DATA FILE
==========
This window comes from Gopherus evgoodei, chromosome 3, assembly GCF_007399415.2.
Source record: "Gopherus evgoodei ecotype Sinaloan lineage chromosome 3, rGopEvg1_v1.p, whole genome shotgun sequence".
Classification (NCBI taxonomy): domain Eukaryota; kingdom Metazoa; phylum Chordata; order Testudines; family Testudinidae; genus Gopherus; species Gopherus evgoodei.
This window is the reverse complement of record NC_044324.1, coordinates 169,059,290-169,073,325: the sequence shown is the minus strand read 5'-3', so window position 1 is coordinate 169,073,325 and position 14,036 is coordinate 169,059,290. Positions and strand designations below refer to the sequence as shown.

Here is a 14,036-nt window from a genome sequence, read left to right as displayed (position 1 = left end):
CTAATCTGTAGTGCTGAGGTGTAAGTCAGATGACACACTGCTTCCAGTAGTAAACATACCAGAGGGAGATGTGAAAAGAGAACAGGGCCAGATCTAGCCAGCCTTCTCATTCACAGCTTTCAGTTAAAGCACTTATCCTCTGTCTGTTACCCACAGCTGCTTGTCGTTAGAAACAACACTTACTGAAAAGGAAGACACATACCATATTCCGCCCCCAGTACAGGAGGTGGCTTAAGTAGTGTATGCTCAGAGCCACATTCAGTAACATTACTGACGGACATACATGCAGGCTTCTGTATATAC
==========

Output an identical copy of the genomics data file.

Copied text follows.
This window comes from Gopherus evgoodei, chromosome 3, assembly GCF_007399415.2.
Source record: "Gopherus evgoodei ecotype Sinaloan lineage chromosome 3, rGopEvg1_v1.p, whole genome shotgun sequence".
Classification (NCBI taxonomy): domain Eukaryota; kingdom Metazoa; phylum Chordata; order Testudines; family Testudinidae; genus Gopherus; species Gopherus evgoodei.
This window is the reverse complement of record NC_044324.1, coordinates 169,059,290-169,073,325: the sequence shown is the minus strand read 5'-3', so window position 1 is coordinate 169,073,325 and position 14,036 is coordinate 169,059,290. Positions and strand designations below refer to the sequence as shown.

Here is a 14,036-nt window from a genome sequence, read left to right as displayed (position 1 = left end):
CTAATCTGTAGTGCTGAGGTGTAAGTCAGATGACACACTGCTTCCAGTAGTAAACATACCAGAGGGAGATGTGAAAAGAGAACAGGGCCAGATCTAGCCAGCCTTCTCATTCACAGCTTTCAGTTAAAGCACTTATCCTCTGTCTGTTACCCACAGCTGCTTGTCGTTAGAAACAACACTTACTGAAAAGGAAGACACATACCATATTCCGCCCCCAGTACAGGAGGTGGCTTAAGTAGTGTATGCTCAGAGCCACATTCAGTAACATTACTGACGGACATACATGCAGGCTTCTGTATATAC